I would dismiss the idea as nonsense if it were not for the fact that Democrats a) constantly complain about U.S. income inequality, b) seem so cavalier about cranking up taxes on wealthier Americans and c) think boosting taxes is the only way to deal with the budget deficit.


If this were to pass for only the top 1 percent, and half of them left the US, what would be the net tax revenue afterward?

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Becker vs. Posner on the VAT

Apr 26, 2010 14:35 UTC

The online conversation between Gary Becker and Richard Posner is one of my favorite things on the web. Currently they are taking on the the idea of the US implementing a value-added tax. First a bit from Becker, as excerpted by me:

1) A flat VAT tax would be more efficient for two reasons than a progressive income tax that raises the same revenue: it does not discourage savings relative to consumption, and it induces fewer distortions on other behavior because it has flat rather than rising tax rates. A flat income tax eliminates the effects of rising tax rates, but still distorts savings behavior.

2) The downside of a value added tax to anyone concerned about growing government spending and taxing is very much related to its upside; namely, that a VAT is a more efficient and relatively painless tax. … For example, the VAT rate in Europe started low but now ranges from 15 to 25%, and averages about 20%. In Denmark, for example, the VAT rate was 9% in 1962, but quickly rose to 25% by 1992, and has remained at that level.

3) However, the problems is that a VAT would be introduced not as a partial or full substitute for personal and corporate income taxes, but rather as an additional tax. This would make it much easier to close the fiscal gap by maintaining or increasing government spending and overall tax levels.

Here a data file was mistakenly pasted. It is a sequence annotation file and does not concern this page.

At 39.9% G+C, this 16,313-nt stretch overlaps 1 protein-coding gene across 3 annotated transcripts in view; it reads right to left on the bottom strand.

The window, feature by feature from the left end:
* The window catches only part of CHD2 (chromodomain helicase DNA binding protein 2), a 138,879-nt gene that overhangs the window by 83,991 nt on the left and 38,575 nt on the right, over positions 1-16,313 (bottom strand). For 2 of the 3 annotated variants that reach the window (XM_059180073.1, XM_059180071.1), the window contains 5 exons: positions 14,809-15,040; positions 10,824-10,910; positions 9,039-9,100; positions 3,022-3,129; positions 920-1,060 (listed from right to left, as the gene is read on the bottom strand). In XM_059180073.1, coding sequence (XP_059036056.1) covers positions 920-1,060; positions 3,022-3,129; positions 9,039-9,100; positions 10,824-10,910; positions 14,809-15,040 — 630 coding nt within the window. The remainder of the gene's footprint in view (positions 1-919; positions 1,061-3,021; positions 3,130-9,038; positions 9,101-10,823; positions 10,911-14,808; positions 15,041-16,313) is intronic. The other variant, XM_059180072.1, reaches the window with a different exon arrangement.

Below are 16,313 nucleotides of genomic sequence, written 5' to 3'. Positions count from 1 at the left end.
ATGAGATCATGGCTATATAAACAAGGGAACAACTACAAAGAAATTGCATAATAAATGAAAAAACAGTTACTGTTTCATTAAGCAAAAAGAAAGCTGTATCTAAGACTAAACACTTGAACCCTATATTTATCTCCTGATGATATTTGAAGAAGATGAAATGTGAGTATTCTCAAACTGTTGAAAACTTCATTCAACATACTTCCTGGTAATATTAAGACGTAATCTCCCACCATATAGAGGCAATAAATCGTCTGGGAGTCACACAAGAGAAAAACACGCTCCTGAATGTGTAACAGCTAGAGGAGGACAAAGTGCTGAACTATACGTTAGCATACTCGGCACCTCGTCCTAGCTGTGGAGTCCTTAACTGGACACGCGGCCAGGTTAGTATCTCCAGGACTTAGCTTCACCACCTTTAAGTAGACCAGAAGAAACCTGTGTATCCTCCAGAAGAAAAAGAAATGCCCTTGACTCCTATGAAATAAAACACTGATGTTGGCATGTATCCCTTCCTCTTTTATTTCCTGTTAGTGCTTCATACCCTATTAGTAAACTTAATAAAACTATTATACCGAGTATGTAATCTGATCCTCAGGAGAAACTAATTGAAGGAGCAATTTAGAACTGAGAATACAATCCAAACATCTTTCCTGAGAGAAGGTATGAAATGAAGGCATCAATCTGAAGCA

4) Since high taxes and high levels of government spending would discourage economic growth and raise rather than lower the overall distortions in an economy, I am highly dubious about introducing a VAT into the federal tax system unless accompanied by a major overall of this system. One big improvement that does not involve a VAT would be to flatten the present income tax rates and greatly reduce the various exemptions, so that the tax basis is widened. Even then it is necessary to be vigilant about combating the incentives government officials have to increase flat taxes over time, whether they are flat income taxes or flat value added taxes.

Now Posner:

1) Because (assuming no exemptions) the tax base for a VAT is so broad—all goods and services—a VAT can generate enormous tax revenues at a low tax rate, which reduces the distortionary effect of the tax. … The VAT also avoids the double taxation of savings under a corporate plus individual income tax system, further encourages savings by making consumption more costly, and reduces the disincentive effects of heavy income taxation. … Of course the benefits of the VAT are greatest if it is substituted for income taxes and other inefficient taxes rather than being added to the existing tax system to generate additional tax revenues.

2) Becker’s main objection to the adoption of the VAT by the federal government, which is similar to the objection to taxes on Internet sales and indeed any new taxes that do not merely replace existing taxes, is that by increasing government revenues it will increase the size of government relative to the private economy, and if (as is doubtless true) government is less efficient, the result will be a reduction in economic welfare. … I agree but on the other side of the issue is our awful fiscal situation.

3) In light of the nation’s fiscal bind, the imposition of a federal VAT becomes a more attractive prospect. One immediate beneficial effect, provided that the VAT was not entirely additive to existing taxes but was coupled with some reduction in corporate and payroll taxes, would be a reduction in export prices and therefore an increase in exports and hence a reduction in our trade deficit, which is a contributor to our public debt. The General Agreement on Tariffs and Trade permits VAT to be rebated on exports, thus lowering the cost to the foreign buyers.

4) More important, the VAT would increase federal tax revenues with minimal distortion because it is an efficient tax. To the extent (even if modest) that it replaced less efficient taxes, it would increase economic efficiency and thus increase the rate of economic growth. Most important, by discouraging consumption in favor of savings, a VAT would reduce the interest rate on our public debt and the Treasury’s dependence on foreign lenders.